Troops on R&R are priority at Edelweiss Lodge
GARMISCH, Germany — The new Edelweiss Lodge opened Wednesday and was quickly used by vacationers, conventioneers and others connected with the U.S. Department of Defense.
But operators of the $80 million resort in the Bavarian Alps pledged unwavering support for another set of customers — troops returning from Iraq and Afghanistan and ones on rest and recuperation leave.
“We serve all facets of military travelers,” said Christopher Forbes, an Edelweiss spokesman. “But our main focus is on family leisure travel, especially for junior enlisted troops.
“We do not have a [separate] mission for distinguished visitors or special quarters or accommodations for them.”
The 330-room lodge had a “soft” opening on Wednesday and staff will use the next month to iron out any kinks. Its formal grand opening is scheduled for Oct. 30.
A number of rank-and-file servicemembers were able to book rooms at Edelweiss for the opening week.
Army Chaplain (Capt.) Richard Garbey of the 7th Corps Support Battalion in Bamberg, Germany, who was helping host a “single soldiers” retreat at Edelweiss, said the hotel should “roll out the red carpet” for troops returning from deployment.
Garbey noted that since October 2003, the nearby Von Steuben Hotel was used exclusively for troops on leave.
“It was very low-key and very accommodating,” he said of the Von Steuben. “You felt welcomed when you came in, like the whole place was just for you.”
The Edelweiss “is going to be a change,” he said, referring to the plush accommodations and uniforms worn by the staff. “They just need to be extra sensitive to our needs.”
Garbey said he knew of a soldier in Bamberg on R&R leave who was unable to book a room this week at Edelweiss. Forbes, the Edelweiss spokesman, said the soldier must not have identified himself as being on leave or else Edelweiss would have made room for him.
Sgt. 1st Class Richard Strong of 1st Squadron, 4th Cavalry Regiment, 1st Infantry Division, in Schweinfurt, was on R&R leave from Iraq and was able to get a room at Edelweiss.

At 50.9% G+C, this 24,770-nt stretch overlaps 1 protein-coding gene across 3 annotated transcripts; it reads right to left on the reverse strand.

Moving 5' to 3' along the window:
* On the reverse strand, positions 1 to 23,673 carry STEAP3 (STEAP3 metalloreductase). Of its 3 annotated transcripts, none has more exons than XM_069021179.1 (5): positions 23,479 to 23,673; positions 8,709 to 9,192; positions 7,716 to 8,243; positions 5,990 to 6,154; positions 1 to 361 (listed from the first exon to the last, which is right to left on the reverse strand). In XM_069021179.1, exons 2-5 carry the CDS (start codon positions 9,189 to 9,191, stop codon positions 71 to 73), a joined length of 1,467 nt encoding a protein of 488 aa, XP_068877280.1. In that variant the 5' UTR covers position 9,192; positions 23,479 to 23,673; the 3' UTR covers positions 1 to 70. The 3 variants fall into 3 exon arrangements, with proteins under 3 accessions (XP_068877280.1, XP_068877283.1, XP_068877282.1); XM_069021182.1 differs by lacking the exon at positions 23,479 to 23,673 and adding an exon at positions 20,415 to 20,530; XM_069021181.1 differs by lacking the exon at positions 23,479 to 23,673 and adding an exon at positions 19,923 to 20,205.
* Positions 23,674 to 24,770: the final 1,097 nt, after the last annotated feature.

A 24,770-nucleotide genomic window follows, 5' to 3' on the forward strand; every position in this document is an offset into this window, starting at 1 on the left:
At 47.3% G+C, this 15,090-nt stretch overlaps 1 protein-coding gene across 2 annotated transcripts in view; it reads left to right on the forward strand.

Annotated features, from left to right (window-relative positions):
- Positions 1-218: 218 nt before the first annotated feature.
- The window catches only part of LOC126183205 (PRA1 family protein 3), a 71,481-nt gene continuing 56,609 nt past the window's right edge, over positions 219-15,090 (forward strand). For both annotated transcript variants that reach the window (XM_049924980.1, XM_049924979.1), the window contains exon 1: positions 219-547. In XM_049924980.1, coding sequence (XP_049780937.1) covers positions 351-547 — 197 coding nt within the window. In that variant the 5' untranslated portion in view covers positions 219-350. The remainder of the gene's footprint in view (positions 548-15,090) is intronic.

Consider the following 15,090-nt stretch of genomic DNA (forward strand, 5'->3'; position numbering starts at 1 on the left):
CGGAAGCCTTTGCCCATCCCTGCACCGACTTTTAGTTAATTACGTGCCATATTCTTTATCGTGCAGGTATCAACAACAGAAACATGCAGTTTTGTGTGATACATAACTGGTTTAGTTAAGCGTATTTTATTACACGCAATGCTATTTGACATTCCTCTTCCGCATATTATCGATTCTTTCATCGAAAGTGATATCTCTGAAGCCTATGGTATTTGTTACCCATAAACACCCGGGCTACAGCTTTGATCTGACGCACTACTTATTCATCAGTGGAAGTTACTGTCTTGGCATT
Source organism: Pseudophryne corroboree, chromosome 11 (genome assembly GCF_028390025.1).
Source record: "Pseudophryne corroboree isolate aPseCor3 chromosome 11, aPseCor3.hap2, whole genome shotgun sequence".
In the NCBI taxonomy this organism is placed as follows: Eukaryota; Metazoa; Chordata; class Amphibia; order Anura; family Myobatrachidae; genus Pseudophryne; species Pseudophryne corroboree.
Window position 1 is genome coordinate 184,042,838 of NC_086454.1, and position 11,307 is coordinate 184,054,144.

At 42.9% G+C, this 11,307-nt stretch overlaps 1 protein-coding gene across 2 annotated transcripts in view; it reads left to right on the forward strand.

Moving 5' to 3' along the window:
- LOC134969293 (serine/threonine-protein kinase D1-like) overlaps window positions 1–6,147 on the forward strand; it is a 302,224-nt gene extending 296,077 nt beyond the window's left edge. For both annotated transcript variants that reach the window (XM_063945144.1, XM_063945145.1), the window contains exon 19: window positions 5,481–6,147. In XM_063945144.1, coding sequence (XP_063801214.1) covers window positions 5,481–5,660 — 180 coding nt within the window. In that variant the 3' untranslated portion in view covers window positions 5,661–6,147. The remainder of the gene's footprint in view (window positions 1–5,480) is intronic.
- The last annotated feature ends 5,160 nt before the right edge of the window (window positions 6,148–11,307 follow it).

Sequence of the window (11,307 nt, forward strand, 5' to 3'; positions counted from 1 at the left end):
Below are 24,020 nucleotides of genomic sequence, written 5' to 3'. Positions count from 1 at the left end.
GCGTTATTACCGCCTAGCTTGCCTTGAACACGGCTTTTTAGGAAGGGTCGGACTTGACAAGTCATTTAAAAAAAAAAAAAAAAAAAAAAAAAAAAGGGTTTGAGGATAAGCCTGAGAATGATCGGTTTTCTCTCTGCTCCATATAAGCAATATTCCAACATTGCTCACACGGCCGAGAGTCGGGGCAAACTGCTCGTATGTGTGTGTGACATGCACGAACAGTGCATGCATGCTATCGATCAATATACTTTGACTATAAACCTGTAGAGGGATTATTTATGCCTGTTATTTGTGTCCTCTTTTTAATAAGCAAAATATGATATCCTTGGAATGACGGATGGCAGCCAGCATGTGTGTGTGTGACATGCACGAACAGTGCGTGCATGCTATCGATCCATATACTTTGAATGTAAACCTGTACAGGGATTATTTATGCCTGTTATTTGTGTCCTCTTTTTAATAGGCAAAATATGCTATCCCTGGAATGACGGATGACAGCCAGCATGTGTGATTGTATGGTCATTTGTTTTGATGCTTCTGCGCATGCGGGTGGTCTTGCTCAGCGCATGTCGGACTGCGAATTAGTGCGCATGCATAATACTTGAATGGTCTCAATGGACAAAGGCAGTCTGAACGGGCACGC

He hoped to make the most of it.
“I just need someplace good to relax and enjoy my two daughters [ages 3 and 7],” Strong said. “We already went through the [choice of] tours and picked out some stuff” for his wife, his daughters and himself to do.
Retired Army 1st Sgt. Chuck Elkins said he was flown to Hawaii for five days of R&R when he was serving in Vietnam.
On Wednesday, Elkins, who was visiting Edelweiss with his wife, said he hoped to meet some troops on R&R from Iraq or Afghanistan.
“It kind of gave me faith that the Army wanted to do right by us,” Elkins said of his five-day leave. “That’s why I decided to stay in.”
Edelweiss was built to replace several aging vacation sites operated by Armed Forces Recreation Center Europe. One of them, the General George Patton Hotel in Garmisch, closed Wednesday morning at the same time Edelweiss opened its doors.
The Army used a 30-year, $80 million note to build Edelweiss, which is located behind the George C. Marshall Center. The Zugspitze, the highest peak in Germany at nearly 10,000 feet above sea level, is one of many scenic backdrops.
Good to know
• One sponsor can reserve up to three rooms at a time, thus enabling one Department of Defense ID card holder to host three rooms of people at Edelweiss.• Edelweiss policy is to never turn down servicemembers on rest and recuperation leave or block leave. If no rooms are available, management will ask other guests, starting with conventioneers, to vacate their rooms for the R&R or block leave troops, according to Edelweiss spokesman Christopher Forbes.• Rooms are cheaper for people of lower rank.• Information: civilian (+49) (0)8821-9440; www.edelweisslodgeandresort.com
— Charlie Coon